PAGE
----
Gary Bachman’s tips for growing tomatoes
As the host of Southern Gardening, I promote primarily ornamental landscape and garden plants through newspaper articles, TV segments and social media posts.
So I find it interesting that most of the questions I receive revolve around the vegetable garden.
Our ornamental plants give us the landscape and garden aesthetics that we consume with our eyes. But the vegetable garden provides the home gardener a tangible, consumable product: perhaps a tomato or pepper in the summer or radishes, carrots or salad greens in the winter.
As a “typical” home gardener, I really love to grow and experiment with my vegetable garden. Every season, I learn something new to share with Mississippi gardeners.
This year, tomatoes have been generating the majority of the questions sent to me. So I’d to share a couple of tips and tricks that I have learned over the years to help you be successful in growing your own tomatoes.
The goal of most gardeners is to grow that perfect, vine-ripened fruit. But most years, bugs, birds, squirrels and rats seem to conspire to make harvesting a vine-ripened tomato as magical as finding a unicorn.
The fact is, the longer that tomato is on the vine, the more chances there are of something bad happening. I like to harvest my large-fruited tomatoes when they start showing the first blush of color.
I bring them inside to finish ripening. At this point, the fruit has as much sugar as it’s going to have and will ripen nicely on a warm counter or windowsill. If you have a coffee maker on the counter, place your ripening tomatoes close to it, as it will be a couple of degrees warmer, especially if its plugged in.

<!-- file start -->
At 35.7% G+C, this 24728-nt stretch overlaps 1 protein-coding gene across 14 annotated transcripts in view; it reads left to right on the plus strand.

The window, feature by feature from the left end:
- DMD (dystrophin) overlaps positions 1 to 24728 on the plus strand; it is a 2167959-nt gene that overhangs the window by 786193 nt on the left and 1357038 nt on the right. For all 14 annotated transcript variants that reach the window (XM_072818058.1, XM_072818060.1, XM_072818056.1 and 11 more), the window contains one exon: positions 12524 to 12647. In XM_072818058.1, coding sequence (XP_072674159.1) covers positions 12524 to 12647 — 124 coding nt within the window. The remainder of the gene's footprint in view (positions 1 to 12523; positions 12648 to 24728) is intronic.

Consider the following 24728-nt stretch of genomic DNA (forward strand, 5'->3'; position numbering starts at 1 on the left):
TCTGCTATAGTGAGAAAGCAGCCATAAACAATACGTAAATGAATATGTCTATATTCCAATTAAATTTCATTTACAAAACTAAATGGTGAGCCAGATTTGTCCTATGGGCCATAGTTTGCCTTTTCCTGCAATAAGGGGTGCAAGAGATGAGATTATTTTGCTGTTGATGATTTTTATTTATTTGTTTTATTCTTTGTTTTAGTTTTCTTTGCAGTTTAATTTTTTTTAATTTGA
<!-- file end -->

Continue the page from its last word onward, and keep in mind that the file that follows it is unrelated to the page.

I place my blushing tomatoes on a germination rack to fully ripen.
While this process works for large-fruited tomatoes, the smaller cherry tomatoes mature much quicker and usually can be allowed to ripen on the vine.
Tomato hornworms can cause frustrating problems for gardeners. These caterpillars of the hawk or sphinx moth seem to appear out of nowhere and can consume an entire tomato overnight.
To make matters worse, they are masters of disguise as they hang on the undersides of tomato stems. Sometimes the only sign of them you can find are the piles of frass on leaves after massive damage has been done.
But all is not lost. I discovered a technique to easily find these guys at night. Under an ultraviolet flashlight, these caterpillars fluoresce and actually shine like a beacon in the dark.
I don’t do much in terms of disease control because in Mississippi, our tomatoes will get almost every leaf-borne fungal disease known to tomato-kind, and it can feel like a losing battle. But what I’ve learned is that tomatoes can be very regional in adaptation, and even with affected leaves, if you’ve selected the right varieties, the plants will still produce an abundance of fruit.
My advice usually involves asking home gardeners whether they want great-looking plants or excellent-tasting tomatoes.